‘Hands Up, Don’t Shoot’: A National Moment of Silence for Mike Brown

Ethan Corey August 15, 2014

Protesters gathered in Chicago's Daley Plaza raise their hands in honor of those killed by police. (Kelly Hayes / National Moment of Silence Chicago)

Less than a week after the fatal shoot­ing of unarmed 18-year-old Michael Brown by Fer­gu­son, Mis­souri police, sup­port­ers across the coun­try took to the streets on Thurs­day night to hold a nation­al moment of silence and protest against state-fund­ed vio­lence.Orga­niz­ers in New York, Chica­go, Wash­ing­ton, Detroit, Bal­ti­more and about 90 oth­er cities brought togeth­er tens of thou­sands to demon­strate sol­i­dar­i­ty with the peo­ple of Fer­gu­son and demand jus­tice for cit­i­zens wrong­ly and extra­ju­di­cial­ly killed. Accord­ing to a 2012 study, a black per­son is killed by police, secu­ri­ty forces or indi­vid­ual vig­i­lantes every 28 hours.In Chica­go, hun­dreds gath­ered in Daley Plaza to par­tic­i­pate in sing-alongs, shout chants and hear poet­ry by the Black Youth 100 project before the 6:20pm moment of silence. 
Sev­er­al speak­ers addressed the crowd, includ­ing Rachel Jack­son, a teacher in the Chica­go Pub­lic Schools sys­tem.“I was here [protest­ing] for Trayvon [Mar­tin] two years ago. I am so mad that we are still here! This just con­tin­ues over and over again. I teach third grade, and I’m afraid for my stu­dents. I’m afraid for the world they’re grow­ing up in,” Jack­son said dur­ing her speech.At 6:20, the crowd fell silent for a coor­di­nat­ed nation­al moment of silence. Peo­ple held their hands in the air for four minutes—one minute for every hour Brown report­ed­ly lay dead in the street—mimicking the ges­ture Brown alleged­ly made to prove he was unarmed before the police shot him down.After the moment of silence and poet­ry read­ings fin­ished, an impromp­tu march took pro­test­ers into the streets, prompt­ing warn­ings from police present to return to the side­walks. How­ev­er, the offi­cers did not attempt to inter­fere with the march and made no arrests. The atten­dees even­tu­al­ly returned to Daley Plaza and dis­persed peace­ful­ly.The action came just a day after a vio­lent police crack­down in Fer­gu­son, in which St. Louis Coun­ty offi­cers con­front­ed pro­test­ers using rub­ber bul­lets and tear gas grenades; they also arrest­ed sev­er­al jour­nal­ists and at least one local politi­cian.While most of Thursday’s protests, like Chicago’s, saw min­i­mal inter­fer­ence, in some cities police arrest­ed pro­test­ers who alleged­ly refused to com­ply with their orders to dis­perse. Newsweek reports that four activists were detained in New York City after lead­ing a march from Union Square to Times Square. In Mia­mi, eight activists from Dream Defend­ers, a non­vi­o­lent civ­il dis­obe­di­ence group cre­at­ed in response to the 2012 shoot­ing of Trayvon Mar­tin, were arrest­ed after they occu­pied the James Lawrence King Fed­er­al Jus­tice Build­ing to demand jus­tice for Brown and Israel Her­nan­dez-Llach, a tat­too artist who died after a Mia­mi police offi­cer used a stun gun to sub­due him dur­ing an arrest.Mean­while, in Fer­gu­son, the sit­u­a­tion changed dra­mat­i­cal­ly on Thurs­day night after the Mis­souri State High­way Patrol took over crowd con­trol from the local police. The Wash­ing­ton Post reports that Mis­souri High­way Patrol Capt. Ronald S. John­son, a Fer­gu­son native who was tasked with over­see­ing the new response, even marched in sol­i­dar­i­ty with local res­i­dents, offer­ing his apolo­gies for the vio­lence of the night before and allow­ing those gath­ered to march through the streets unmo­lest­ed.Addi­tion­al­ly, on Fri­day morn­ing Fer­gu­son police released the name of the offi­cer, Dar­ren Wil­son, who fatal­ly shot Michael Brown, acced­ing to one of the key demands of pro­test­ers.More ral­lies are sched­uled nation­wide, includ­ing one on Sat­ur­day at 1 p.m. at the Daley Cen­ter in Chicago—exactly one week after Brown’s death.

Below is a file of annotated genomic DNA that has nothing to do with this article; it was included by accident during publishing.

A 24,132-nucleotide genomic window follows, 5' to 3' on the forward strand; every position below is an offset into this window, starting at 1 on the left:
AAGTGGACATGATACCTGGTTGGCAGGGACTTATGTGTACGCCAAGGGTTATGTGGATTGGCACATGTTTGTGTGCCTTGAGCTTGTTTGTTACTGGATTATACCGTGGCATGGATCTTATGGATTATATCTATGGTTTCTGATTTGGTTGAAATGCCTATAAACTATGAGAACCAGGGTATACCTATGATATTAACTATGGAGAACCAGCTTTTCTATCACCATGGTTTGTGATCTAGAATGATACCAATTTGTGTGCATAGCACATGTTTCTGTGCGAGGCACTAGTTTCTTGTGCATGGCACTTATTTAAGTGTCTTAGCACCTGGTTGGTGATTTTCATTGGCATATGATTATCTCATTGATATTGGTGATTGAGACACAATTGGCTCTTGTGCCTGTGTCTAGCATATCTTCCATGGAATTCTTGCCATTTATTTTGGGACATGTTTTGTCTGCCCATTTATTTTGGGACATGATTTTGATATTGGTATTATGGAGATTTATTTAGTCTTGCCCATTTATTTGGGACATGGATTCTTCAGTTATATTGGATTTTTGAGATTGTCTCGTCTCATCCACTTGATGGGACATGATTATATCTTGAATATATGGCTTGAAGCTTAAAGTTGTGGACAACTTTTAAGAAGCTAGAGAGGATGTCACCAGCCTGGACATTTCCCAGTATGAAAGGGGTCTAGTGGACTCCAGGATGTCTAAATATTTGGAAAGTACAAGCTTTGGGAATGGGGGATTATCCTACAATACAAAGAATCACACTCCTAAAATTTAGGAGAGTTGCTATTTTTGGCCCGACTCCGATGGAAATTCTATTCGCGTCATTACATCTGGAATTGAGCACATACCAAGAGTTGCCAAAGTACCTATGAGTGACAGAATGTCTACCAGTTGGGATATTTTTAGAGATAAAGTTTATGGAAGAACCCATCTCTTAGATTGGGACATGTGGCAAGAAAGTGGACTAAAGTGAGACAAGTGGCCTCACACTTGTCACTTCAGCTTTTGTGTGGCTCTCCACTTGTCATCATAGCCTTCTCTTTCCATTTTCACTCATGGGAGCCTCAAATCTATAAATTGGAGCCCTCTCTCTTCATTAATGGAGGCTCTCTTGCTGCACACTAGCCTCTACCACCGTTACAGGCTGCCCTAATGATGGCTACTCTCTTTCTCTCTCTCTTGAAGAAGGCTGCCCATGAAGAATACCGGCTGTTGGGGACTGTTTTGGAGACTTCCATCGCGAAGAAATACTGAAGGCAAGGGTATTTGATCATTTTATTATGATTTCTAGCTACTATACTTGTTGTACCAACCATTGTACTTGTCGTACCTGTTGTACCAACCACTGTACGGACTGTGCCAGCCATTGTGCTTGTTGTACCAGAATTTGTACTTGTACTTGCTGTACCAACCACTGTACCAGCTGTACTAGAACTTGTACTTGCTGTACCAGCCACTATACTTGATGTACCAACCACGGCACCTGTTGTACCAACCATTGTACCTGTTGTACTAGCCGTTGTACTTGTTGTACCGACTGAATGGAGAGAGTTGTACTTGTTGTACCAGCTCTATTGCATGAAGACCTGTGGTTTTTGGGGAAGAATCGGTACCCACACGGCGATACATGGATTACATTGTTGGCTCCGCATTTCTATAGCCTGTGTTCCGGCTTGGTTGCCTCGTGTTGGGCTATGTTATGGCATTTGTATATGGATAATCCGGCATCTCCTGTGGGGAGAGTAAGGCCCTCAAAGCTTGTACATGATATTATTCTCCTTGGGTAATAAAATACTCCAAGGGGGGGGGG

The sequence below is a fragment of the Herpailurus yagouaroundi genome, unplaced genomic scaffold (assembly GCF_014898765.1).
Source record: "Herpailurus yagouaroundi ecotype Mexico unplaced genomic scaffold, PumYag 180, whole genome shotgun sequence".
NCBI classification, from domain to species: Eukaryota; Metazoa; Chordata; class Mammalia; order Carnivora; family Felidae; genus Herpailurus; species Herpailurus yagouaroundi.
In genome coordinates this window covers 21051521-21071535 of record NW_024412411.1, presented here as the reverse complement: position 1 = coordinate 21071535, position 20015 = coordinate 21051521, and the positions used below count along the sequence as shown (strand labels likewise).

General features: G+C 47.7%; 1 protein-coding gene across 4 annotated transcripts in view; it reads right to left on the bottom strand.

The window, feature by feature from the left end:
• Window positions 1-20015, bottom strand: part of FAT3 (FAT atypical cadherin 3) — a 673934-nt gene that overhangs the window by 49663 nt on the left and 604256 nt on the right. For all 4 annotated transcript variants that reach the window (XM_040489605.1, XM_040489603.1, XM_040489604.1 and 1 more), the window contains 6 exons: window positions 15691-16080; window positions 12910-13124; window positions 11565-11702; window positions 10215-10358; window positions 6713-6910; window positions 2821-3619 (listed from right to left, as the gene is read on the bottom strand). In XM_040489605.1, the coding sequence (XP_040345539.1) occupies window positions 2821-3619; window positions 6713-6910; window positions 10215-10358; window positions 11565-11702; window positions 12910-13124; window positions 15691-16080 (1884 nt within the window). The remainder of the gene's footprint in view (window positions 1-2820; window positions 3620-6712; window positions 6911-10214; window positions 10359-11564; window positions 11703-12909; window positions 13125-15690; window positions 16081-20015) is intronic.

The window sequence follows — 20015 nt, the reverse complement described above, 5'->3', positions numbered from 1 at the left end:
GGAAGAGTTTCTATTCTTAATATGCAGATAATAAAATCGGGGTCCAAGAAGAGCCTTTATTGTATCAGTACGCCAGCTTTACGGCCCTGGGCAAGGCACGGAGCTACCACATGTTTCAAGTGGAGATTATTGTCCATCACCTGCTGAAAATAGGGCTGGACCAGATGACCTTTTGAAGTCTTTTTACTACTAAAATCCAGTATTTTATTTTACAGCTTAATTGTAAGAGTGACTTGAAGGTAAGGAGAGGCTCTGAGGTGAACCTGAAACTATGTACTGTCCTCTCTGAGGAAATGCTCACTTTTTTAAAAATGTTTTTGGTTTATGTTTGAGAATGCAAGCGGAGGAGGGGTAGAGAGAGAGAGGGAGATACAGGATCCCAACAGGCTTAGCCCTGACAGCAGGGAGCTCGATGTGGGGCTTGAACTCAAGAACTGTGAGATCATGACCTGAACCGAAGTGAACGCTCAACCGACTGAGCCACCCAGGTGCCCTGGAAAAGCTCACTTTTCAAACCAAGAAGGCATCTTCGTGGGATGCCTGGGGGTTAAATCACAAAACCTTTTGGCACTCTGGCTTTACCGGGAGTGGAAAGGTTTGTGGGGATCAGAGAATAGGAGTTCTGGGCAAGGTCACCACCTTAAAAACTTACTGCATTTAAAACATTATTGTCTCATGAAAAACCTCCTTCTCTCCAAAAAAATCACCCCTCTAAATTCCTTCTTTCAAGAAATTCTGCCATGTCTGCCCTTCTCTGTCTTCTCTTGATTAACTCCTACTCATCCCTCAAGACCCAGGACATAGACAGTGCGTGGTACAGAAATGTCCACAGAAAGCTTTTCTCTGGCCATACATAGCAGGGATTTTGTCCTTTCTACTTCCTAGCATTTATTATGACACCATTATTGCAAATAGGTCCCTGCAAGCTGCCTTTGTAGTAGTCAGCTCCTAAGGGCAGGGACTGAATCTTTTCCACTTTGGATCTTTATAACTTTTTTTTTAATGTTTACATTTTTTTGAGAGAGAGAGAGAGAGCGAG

Ethan Corey is a writer and researcher based in New York. His work has appeared in The Nation, Rolling Stone and MEL magazine.
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